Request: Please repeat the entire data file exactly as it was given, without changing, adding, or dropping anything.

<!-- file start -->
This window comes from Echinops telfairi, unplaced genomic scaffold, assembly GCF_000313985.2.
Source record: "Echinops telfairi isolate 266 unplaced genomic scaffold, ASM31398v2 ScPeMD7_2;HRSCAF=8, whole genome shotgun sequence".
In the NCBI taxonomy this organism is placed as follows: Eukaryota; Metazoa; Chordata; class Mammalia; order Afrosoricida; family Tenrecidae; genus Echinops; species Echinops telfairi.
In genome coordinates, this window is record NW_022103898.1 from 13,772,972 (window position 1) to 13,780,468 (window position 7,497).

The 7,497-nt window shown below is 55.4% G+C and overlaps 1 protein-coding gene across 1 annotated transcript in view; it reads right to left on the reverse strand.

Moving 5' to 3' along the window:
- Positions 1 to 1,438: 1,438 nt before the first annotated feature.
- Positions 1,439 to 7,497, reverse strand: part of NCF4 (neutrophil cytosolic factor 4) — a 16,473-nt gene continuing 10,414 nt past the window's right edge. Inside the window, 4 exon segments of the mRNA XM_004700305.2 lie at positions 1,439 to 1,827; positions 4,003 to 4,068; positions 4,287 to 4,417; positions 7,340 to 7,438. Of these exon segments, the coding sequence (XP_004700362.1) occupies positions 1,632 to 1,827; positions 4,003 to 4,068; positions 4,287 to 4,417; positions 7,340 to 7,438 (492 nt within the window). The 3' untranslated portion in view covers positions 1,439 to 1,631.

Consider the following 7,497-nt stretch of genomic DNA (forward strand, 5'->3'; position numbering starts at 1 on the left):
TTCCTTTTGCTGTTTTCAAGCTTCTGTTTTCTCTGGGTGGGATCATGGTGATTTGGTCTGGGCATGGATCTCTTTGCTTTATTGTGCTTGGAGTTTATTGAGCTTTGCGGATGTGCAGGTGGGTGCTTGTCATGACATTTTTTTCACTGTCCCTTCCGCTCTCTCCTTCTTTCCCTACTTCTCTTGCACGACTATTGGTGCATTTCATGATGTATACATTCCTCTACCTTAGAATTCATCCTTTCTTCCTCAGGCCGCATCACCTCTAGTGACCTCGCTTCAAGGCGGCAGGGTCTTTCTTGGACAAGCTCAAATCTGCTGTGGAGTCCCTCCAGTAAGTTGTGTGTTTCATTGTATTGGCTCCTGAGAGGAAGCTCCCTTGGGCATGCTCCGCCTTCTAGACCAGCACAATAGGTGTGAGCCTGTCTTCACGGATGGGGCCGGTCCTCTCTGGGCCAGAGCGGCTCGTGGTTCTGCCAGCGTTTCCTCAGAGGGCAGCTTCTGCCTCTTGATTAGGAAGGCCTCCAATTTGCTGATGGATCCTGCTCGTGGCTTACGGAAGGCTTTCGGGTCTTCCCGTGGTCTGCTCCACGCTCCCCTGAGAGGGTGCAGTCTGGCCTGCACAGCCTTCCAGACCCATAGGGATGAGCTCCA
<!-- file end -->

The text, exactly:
This window comes from Echinops telfairi, unplaced genomic scaffold, assembly GCF_000313985.2.
Source record: "Echinops telfairi isolate 266 unplaced genomic scaffold, ASM31398v2 ScPeMD7_2;HRSCAF=8, whole genome shotgun sequence".
In the NCBI taxonomy this organism is placed as follows: Eukaryota; Metazoa; Chordata; class Mammalia; order Afrosoricida; family Tenrecidae; genus Echinops; species Echinops telfairi.
In genome coordinates, this window is record NW_022103898.1 from 13,772,972 (window position 1) to 13,780,468 (window position 7,497).

The 7,497-nt window shown below is 55.4% G+C and overlaps 1 protein-coding gene across 1 annotated transcript in view; it reads right to left on the reverse strand.

Moving 5' to 3' along the window:
- Positions 1 to 1,438: 1,438 nt before the first annotated feature.
- Positions 1,439 to 7,497, reverse strand: part of NCF4 (neutrophil cytosolic factor 4) — a 16,473-nt gene continuing 10,414 nt past the window's right edge. Inside the window, 4 exon segments of the mRNA XM_004700305.2 lie at positions 1,439 to 1,827; positions 4,003 to 4,068; positions 4,287 to 4,417; positions 7,340 to 7,438. Of these exon segments, the coding sequence (XP_004700362.1) occupies positions 1,632 to 1,827; positions 4,003 to 4,068; positions 4,287 to 4,417; positions 7,340 to 7,438 (492 nt within the window). The 3' untranslated portion in view covers positions 1,439 to 1,631.

Consider the following 7,497-nt stretch of genomic DNA (forward strand, 5'->3'; position numbering starts at 1 on the left):
TTCCTTTTGCTGTTTTCAAGCTTCTGTTTTCTCTGGGTGGGATCATGGTGATTTGGTCTGGGCATGGATCTCTTTGCTTTATTGTGCTTGGAGTTTATTGAGCTTTGCGGATGTGCAGGTGGGTGCTTGTCATGACATTTTTTTCACTGTCCCTTCCGCTCTCTCCTTCTTTCCCTACTTCTCTTGCACGACTATTGGTGCATTTCATGATGTATACATTCCTCTACCTTAGAATTCATCCTTTCTTCCTCAGGCCGCATCACCTCTAGTGACCTCGCTTCAAGGCGGCAGGGTCTTTCTTGGACAAGCTCAAATCTGCTGTGGAGTCCCTCCAGTAAGTTGTGTGTTTCATTGTATTGGCTCCTGAGAGGAAGCTCCCTTGGGCATGCTCCGCCTTCTAGACCAGCACAATAGGTGTGAGCCTGTCTTCACGGATGGGGCCGGTCCTCTCTGGGCCAGAGCGGCTCGTGGTTCTGCCAGCGTTTCCTCAGAGGGCAGCTTCTGCCTCTTGATTAGGAAGGCCTCCAATTTGCTGATGGATCCTGCTCGTGGCTTACGGAAGGCTTTCGGGTCTTCCCGTGGTCTGCTCCACGCTCCCCTGAGAGGGTGCAGTCTGGCCTGCACAGCCTTCCAGACCCATAGGGATGAGCTCCA